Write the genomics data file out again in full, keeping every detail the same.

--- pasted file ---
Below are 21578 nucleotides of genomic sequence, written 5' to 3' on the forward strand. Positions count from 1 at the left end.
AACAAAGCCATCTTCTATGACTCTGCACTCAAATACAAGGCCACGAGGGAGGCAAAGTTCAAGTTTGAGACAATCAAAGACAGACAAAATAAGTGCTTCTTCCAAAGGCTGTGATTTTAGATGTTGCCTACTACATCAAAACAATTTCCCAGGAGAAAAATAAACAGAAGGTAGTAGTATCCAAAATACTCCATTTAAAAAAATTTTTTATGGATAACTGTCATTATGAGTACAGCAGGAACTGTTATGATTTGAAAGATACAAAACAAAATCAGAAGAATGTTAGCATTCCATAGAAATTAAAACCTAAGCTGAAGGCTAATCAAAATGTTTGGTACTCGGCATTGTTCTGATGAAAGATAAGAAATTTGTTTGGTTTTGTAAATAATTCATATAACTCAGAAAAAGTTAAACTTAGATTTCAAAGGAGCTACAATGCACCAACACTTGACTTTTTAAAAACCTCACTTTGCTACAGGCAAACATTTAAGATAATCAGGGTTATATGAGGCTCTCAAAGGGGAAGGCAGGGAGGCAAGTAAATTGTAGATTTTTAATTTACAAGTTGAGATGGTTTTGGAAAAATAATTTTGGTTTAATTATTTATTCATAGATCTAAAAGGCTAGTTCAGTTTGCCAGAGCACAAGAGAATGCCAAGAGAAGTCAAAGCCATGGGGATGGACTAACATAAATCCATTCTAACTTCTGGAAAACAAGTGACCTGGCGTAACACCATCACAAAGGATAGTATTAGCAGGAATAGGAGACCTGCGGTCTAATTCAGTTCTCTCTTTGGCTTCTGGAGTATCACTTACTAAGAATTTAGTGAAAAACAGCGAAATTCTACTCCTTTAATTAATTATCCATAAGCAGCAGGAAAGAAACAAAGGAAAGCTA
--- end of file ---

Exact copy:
Below are 21578 nucleotides of genomic sequence, written 5' to 3' on the forward strand. Positions count from 1 at the left end.
AACAAAGCCATCTTCTATGACTCTGCACTCAAATACAAGGCCACGAGGGAGGCAAAGTTCAAGTTTGAGACAATCAAAGACAGACAAAATAAGTGCTTCTTCCAAAGGCTGTGATTTTAGATGTTGCCTACTACATCAAAACAATTTCCCAGGAGAAAAATAAACAGAAGGTAGTAGTATCCAAAATACTCCATTTAAAAAAATTTTTTATGGATAACTGTCATTATGAGTACAGCAGGAACTGTTATGATTTGAAAGATACAAAACAAAATCAGAAGAATGTTAGCATTCCATAGAAATTAAAACCTAAGCTGAAGGCTAATCAAAATGTTTGGTACTCGGCATTGTTCTGATGAAAGATAAGAAATTTGTTTGGTTTTGTAAATAATTCATATAACTCAGAAAAAGTTAAACTTAGATTTCAAAGGAGCTACAATGCACCAACACTTGACTTTTTAAAAACCTCACTTTGCTACAGGCAAACATTTAAGATAATCAGGGTTATATGAGGCTCTCAAAGGGGAAGGCAGGGAGGCAAGTAAATTGTAGATTTTTAATTTACAAGTTGAGATGGTTTTGGAAAAATAATTTTGGTTTAATTATTTATTCATAGATCTAAAAGGCTAGTTCAGTTTGCCAGAGCACAAGAGAATGCCAAGAGAAGTCAAAGCCATGGGGATGGACTAACATAAATCCATTCTAACTTCTGGAAAACAAGTGACCTGGCGTAACACCATCACAAAGGATAGTATTAGCAGGAATAGGAGACCTGCGGTCTAATTCAGTTCTCTCTTTGGCTTCTGGAGTATCACTTACTAAGAATTTAGTGAAAAACAGCGAAATTCTACTCCTTTAATTAATTATCCATAAGCAGCAGGAAAGAAACAAAGGAAAGCTA